A cover letter introduces your resume to a potential employer. It is the opportunity for you to summarize your qualities and skills that will pique the interest of the reader to look at your resume. The cover letter is not a restatement of your resume; rather it shows your focused interest in something exciting they do and your desire to serve their organization. The more research you do before the initial contact with a company representative, the more prepared you will be, to show them your alignment with their needs.
Three Parts of Cover Letter
The 1st paragraph is the opening, where you identify the purpose of the letter. Identify the work you are applying for, by position when possible. You should indicate how you identified the opportunity, be it through the organization’s website, business experience, or a personal referral. A referral provides the strongest opportunity to connect. ( Example: I am writing you at the recommendation of James Wilson from your Houston office...) If you do not have a referral, consider identifying what you have learned about their organization, strategy, or core business that compels you to want to be a part of their team. (Example: While researching your company, I am learning about the industry-leading work you are performing by focusing on reducing rework in your drive train manufacturing process.)
The 2nd paragraph is the section where you help the reader see how you would like to align your interests and abilities with their goals and the needs on their shopping list. Relate to the job description and what the company is seeking. This is your opportunity to let the employer know that you are aware of their needs and you are ready and able to fill those needs. If there is anything in your background that might be of special interest, you should indicate this in the second paragraph as well. Do not spend too much space complimenting the company, as they already know about themselves and are more interested in learning about how you align with their list of needs.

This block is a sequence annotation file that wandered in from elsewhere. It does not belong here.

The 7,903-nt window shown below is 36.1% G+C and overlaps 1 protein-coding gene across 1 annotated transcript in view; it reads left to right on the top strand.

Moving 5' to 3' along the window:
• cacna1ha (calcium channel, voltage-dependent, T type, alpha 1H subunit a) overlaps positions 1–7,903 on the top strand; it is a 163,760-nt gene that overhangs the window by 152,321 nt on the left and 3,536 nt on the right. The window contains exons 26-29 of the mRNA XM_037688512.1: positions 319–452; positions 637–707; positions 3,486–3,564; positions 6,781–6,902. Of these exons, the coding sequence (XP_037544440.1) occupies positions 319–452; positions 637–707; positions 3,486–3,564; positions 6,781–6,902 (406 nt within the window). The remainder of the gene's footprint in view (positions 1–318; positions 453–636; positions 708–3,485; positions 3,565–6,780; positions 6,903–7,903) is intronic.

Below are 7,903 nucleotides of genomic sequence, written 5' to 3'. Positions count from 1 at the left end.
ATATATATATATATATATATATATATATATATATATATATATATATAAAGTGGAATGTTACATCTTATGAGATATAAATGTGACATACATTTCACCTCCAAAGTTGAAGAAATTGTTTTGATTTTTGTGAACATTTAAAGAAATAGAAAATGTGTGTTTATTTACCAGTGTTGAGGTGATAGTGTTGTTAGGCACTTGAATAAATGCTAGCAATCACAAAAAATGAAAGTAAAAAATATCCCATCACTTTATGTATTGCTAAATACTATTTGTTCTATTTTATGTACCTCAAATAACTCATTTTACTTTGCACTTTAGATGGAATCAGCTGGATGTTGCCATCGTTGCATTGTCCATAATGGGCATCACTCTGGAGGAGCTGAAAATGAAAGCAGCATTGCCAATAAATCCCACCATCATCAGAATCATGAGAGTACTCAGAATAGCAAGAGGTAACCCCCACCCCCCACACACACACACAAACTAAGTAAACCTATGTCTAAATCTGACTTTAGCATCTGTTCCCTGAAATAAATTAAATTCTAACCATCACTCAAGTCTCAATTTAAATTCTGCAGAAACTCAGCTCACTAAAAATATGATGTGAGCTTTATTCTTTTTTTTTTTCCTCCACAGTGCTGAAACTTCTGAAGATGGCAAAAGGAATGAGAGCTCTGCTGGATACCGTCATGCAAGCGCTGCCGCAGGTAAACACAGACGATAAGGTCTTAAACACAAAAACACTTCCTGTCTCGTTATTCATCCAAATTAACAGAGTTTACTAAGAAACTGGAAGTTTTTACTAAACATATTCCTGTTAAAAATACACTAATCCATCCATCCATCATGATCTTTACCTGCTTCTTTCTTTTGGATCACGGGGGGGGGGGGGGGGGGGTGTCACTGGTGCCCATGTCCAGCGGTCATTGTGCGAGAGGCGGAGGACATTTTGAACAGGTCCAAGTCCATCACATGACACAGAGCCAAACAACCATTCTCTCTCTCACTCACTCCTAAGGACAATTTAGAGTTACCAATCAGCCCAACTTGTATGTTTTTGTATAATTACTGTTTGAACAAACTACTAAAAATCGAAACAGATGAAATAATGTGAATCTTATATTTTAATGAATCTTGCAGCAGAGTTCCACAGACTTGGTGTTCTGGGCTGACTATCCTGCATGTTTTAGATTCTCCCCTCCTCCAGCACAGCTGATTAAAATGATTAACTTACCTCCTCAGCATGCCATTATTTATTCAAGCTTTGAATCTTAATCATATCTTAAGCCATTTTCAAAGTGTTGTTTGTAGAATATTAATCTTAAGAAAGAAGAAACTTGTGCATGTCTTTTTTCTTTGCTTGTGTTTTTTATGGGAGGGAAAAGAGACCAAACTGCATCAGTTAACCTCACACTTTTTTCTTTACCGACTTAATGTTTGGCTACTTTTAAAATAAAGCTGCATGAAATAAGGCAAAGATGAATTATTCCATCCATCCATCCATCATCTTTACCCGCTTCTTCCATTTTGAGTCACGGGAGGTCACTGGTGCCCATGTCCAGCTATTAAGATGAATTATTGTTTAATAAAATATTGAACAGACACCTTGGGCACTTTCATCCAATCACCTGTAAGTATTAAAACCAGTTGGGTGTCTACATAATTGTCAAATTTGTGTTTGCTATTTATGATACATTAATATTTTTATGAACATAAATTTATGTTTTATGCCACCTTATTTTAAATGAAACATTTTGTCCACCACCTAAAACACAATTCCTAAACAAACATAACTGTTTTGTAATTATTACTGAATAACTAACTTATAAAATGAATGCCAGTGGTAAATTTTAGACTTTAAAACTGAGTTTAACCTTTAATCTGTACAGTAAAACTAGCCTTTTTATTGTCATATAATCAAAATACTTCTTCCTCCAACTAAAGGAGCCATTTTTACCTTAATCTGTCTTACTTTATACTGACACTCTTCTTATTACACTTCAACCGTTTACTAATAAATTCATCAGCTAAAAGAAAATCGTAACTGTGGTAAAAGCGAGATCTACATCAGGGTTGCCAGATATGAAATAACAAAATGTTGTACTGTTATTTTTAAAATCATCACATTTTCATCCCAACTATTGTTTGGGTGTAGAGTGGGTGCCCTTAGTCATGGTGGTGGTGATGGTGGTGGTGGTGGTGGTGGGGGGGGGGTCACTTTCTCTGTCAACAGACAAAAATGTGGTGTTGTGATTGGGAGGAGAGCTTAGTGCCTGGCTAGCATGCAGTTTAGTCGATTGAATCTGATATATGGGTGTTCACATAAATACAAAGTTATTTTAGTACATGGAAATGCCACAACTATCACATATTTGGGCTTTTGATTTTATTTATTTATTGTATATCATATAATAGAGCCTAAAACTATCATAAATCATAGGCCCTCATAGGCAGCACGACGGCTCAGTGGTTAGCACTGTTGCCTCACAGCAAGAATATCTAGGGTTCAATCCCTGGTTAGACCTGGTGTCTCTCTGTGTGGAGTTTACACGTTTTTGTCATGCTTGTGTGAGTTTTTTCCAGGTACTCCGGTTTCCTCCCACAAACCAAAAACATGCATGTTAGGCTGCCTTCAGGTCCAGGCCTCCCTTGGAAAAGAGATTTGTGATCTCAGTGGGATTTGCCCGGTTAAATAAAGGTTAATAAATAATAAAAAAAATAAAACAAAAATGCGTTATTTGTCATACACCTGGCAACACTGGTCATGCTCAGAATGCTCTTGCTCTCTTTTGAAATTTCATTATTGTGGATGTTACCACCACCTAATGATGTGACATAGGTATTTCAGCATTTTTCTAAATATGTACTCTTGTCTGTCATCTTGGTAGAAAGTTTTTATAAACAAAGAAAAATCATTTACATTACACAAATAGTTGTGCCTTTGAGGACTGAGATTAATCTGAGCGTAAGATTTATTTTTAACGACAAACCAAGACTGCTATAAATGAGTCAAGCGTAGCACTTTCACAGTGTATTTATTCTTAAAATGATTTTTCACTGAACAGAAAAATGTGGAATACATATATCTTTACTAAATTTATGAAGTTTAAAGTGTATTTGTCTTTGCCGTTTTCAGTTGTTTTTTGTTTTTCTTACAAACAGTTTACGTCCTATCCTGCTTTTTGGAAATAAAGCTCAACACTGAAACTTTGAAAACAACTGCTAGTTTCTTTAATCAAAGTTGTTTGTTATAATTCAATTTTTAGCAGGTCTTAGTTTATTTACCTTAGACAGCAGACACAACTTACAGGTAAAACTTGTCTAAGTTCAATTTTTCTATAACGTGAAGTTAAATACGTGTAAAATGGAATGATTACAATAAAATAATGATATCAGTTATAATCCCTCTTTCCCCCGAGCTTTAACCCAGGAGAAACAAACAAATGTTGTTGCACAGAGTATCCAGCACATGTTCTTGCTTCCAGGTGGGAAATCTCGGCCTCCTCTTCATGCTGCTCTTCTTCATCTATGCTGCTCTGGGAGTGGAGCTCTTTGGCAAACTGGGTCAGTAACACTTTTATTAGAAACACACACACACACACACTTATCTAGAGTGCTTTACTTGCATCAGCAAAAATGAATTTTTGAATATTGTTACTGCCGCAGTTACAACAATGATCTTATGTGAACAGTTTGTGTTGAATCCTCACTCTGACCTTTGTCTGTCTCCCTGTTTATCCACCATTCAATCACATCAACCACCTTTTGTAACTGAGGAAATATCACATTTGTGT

The 3rd paragraph is the closing, where you once again express your interest in the company and your excitement relating to the specific position. (For example, I look forward to the opportunity to meet with you to discuss, in greater detail, areas where my skills and experience meet your needs.) It is important to state your plans to follow up in a timely manner, rather than "hoping to hear from you soon". Let them know that you intend to be proactive in your job search, which is often very appealing to a potential employer. Your cover letter heading – same as your resume heading will assure you provide a reliable mechanism for them to contact you.
Cover Letter DON’Ts
To ensure that your cover letters are well-written, avoid the following mistakes: Don’t exceed one page (unless you have extensive experience or publications). Don’t have grammatical, punctuation, or spelling errors.
- Don’t simply repeat what is in the resume.
- Don’t use pre-printed form letters rather than individually typed letters. Don’t use a different paper than your resume paper.
- Don’t have lengthy paragraphs. Avoid run-on sentences.
- Don’t forget to sign the letter, which would indicate a lack of attention to detail.
- Don’t use overly informal language, as this is your first chance to make a “business” impression. Avoid using Aggie-centric phrasing, such as “Howdy” or “Gig ‘em.”
- Don’t include inappropriate information (is your e-mail address professional) and do not omit critical data.
Cover Letter Checklist
Before sending a cover letter, check the following list:
- Is the letter original and specific to the position?
- Have you addressed the letter to the right person, including the appropriate gender and correct name spelling?
- Will the letter capture the reader’s attention?